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Empower Young Lives In South Carolina: Donate Your Car Today
At "Cars for Kids," we are dedicated to making a positive difference in the lives of children in need across the beautiful state of South Carolina. Your unused vehicle can become a powerful tool for change, supporting vital local initiatives that directly impact South Carolina's youth. By choosing to donate your car, you're not just parting with a vehicle; you're becoming a driving force behind positive change.
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Jorge's Success Story
Back at my other school my behavior and lack of attendance was a big problem and I thought I would never graduate. I used to skip class all the time and chill with my friends. I always got into trouble doing stupid stuff. I knew one day it would catch up to me.
I got into trouble in school one day and was arrested. During court, I saw my mom cry my dad also told me that my girl was crying. It felt really bad knowing that I was hurting them both. I knew I had to straighten up but where to start? I was stuck. I felt like giving up and I didn’t know what to do. I would have been locked up for 4 years but the judge gave me a 2nd chance, 9 months of probation, wanting me to keep going to school was the first step.
It was hard trying to find a school that accepted me. The school board of education kicked me out of the A.I.S.D. district. I couldn’t enroll anywhere, until I found Austin Can! Academy. Other than the judge, this school gave me a 2nd chance. It was like everything I needed to graduate. It gave me hope, the teachers are fun and can teach real good. They always help you and give you special attention when you need it, and it really helped me. With the help of my family, my girl and especially Austin Can! I am now a high school graduate!! The first in my family.
I Love Austin CAN! Academy.
Christian and his father have known many closed doors.
After a medical discharge from the US Army, Christian’s father began a heating and air conditioning business. For a time, the business grew, and things were going well.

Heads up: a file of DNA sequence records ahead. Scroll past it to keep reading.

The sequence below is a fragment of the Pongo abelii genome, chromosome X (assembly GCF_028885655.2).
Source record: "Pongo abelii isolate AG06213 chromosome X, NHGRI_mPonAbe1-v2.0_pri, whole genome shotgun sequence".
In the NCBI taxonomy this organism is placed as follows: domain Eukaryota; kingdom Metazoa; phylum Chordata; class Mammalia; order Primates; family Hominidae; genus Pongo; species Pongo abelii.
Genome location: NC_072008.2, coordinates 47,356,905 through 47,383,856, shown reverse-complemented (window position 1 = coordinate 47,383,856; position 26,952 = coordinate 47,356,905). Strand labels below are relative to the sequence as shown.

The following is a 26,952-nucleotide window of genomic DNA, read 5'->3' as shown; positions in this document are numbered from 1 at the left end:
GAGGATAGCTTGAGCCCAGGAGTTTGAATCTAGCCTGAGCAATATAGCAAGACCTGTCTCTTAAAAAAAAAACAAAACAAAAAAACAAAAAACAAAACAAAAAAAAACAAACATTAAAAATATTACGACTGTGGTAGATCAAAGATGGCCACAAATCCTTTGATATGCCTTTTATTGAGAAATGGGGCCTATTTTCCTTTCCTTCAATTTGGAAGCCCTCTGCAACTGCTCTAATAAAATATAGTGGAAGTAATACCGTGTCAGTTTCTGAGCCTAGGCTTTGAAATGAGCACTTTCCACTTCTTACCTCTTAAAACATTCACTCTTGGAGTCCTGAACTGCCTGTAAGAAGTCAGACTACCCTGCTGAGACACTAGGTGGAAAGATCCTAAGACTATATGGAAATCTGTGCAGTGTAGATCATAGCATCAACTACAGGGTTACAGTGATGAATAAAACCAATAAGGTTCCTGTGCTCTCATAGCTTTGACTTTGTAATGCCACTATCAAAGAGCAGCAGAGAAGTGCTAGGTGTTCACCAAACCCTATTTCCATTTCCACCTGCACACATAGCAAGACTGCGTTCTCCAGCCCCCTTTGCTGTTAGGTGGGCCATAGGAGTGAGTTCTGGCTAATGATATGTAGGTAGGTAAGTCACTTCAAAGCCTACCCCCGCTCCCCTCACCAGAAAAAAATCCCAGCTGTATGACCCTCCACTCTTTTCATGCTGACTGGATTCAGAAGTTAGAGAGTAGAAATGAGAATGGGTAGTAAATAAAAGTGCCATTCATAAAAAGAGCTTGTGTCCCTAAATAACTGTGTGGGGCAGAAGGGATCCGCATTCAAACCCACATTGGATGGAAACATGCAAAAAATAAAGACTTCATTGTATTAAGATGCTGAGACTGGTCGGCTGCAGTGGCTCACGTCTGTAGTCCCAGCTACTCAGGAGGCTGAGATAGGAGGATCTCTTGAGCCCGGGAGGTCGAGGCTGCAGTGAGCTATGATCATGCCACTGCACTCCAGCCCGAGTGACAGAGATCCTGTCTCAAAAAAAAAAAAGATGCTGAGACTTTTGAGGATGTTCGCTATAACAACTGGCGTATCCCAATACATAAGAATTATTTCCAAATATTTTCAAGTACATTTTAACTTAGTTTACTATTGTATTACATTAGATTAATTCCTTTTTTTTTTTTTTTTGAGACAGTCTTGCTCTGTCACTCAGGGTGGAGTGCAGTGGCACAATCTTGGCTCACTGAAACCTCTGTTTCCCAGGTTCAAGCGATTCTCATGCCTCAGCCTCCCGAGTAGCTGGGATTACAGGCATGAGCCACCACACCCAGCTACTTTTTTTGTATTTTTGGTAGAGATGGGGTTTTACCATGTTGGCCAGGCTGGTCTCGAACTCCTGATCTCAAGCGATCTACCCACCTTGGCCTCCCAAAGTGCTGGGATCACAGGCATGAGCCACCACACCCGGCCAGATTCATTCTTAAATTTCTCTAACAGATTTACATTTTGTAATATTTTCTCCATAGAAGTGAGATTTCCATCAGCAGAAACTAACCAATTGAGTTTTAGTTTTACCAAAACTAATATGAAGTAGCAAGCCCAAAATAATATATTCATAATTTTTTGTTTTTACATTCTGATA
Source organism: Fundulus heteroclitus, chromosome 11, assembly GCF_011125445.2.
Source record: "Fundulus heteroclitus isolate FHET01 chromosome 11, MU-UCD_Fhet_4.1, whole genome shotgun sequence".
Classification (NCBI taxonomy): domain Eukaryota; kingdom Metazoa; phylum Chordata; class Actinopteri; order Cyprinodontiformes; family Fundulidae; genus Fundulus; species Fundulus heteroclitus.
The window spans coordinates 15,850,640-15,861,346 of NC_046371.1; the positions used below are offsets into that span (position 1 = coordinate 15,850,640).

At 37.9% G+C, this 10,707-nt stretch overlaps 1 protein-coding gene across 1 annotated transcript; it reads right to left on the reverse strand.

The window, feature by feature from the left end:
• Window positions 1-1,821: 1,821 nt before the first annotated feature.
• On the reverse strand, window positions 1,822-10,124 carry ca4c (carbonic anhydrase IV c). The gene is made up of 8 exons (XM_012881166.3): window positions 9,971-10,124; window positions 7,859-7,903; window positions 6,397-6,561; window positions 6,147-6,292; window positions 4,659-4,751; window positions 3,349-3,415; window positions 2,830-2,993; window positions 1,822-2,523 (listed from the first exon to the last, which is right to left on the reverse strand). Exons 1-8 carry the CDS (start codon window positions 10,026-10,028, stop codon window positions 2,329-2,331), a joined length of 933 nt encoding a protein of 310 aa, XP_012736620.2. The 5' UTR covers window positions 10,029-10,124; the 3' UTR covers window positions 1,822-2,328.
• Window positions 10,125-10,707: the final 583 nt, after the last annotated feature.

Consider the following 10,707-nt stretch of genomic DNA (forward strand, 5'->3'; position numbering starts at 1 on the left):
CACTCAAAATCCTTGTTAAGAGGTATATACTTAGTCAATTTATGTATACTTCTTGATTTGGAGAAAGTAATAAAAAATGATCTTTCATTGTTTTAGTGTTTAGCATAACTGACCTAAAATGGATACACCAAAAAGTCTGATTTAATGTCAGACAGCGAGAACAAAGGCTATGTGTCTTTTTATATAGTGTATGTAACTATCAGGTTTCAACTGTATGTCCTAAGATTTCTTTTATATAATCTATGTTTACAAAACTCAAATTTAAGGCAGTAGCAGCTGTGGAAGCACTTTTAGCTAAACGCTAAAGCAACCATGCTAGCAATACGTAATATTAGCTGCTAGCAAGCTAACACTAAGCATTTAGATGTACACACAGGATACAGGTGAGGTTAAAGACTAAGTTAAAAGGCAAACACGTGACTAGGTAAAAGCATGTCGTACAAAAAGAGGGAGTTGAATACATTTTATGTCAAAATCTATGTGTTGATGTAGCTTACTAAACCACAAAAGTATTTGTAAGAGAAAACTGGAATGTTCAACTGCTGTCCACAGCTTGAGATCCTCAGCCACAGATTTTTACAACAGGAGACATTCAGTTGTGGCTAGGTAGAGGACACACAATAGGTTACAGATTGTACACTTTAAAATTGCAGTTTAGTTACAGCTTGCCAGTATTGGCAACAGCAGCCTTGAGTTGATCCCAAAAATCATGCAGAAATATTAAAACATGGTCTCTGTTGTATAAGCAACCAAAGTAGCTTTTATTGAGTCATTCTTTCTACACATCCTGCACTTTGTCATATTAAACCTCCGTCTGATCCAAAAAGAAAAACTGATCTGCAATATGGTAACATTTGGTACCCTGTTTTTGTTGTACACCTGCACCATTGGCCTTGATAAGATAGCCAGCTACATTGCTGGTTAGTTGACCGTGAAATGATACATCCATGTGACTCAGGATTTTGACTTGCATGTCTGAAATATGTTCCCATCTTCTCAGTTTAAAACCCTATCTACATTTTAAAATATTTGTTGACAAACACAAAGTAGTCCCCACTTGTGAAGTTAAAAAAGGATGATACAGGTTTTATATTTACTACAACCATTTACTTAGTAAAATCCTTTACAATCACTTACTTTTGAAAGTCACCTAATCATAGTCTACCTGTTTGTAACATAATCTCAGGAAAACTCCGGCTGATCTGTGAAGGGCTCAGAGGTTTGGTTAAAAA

Christian’s mother, however, had developed a worsening drug habit. His worried father often woke up in the middle of the night, fearing he would find her dead from an overdose.
“My father,” Christian says, “gave my mother an ultimatum: it was either us or the drugs.
“She chose the drugs,” he remembers.
When his mother made her choice, Christian was all of eight.
A month after she left, Christian’s father encouraged him to visit her at his grandmother’s home, where his mother had been staying. Though deeply disappointed in her and not wanting to see her, he went. He spotted the family vehicle in the driveway of his grandmother’s house, but when he knocked on the door, no one answered. Then, he spotted a window curtain move and plainly heard his mother’s voice: “Don’t open the door.”
Shortly thereafter, Christian’s father got sick with pancreatitis. He was weakened and unable to work. Christian had to learn to care for his father, cooking small meals and helping his father to and from the restroom.
Christian’s mother, meanwhile, gutted the family’s savings account.
With no savings and no income, Christian and his father eventually saw the electricity cut and the water shut off. Baths were taken using gallons of water purchased from the store, meals were cooked by the grill, and clothes went unwashed. Christian’s homework had to be done while the sun was still up. He was bullied at school for his unwashed clothes.
Thanks to the generosity of their local Catholic church, Christian and his father received enough money to turn the electricity and water back on. His father could pay for the medical treatment he needed. Christian and his father felt stronger in their faith, and they continued to enjoy cooking out on the grill—which had become a bonding activity for them.
During his junior year, Christian was doing well. He was keeping up with his studies and excelling in a welding program. However, their home of many years was falling apart. The landlord, unwilling to cover the costs of repairs prescribed by the housing authority, locked Christian and his father out of their home. They could not afford the deposit on a new place to live.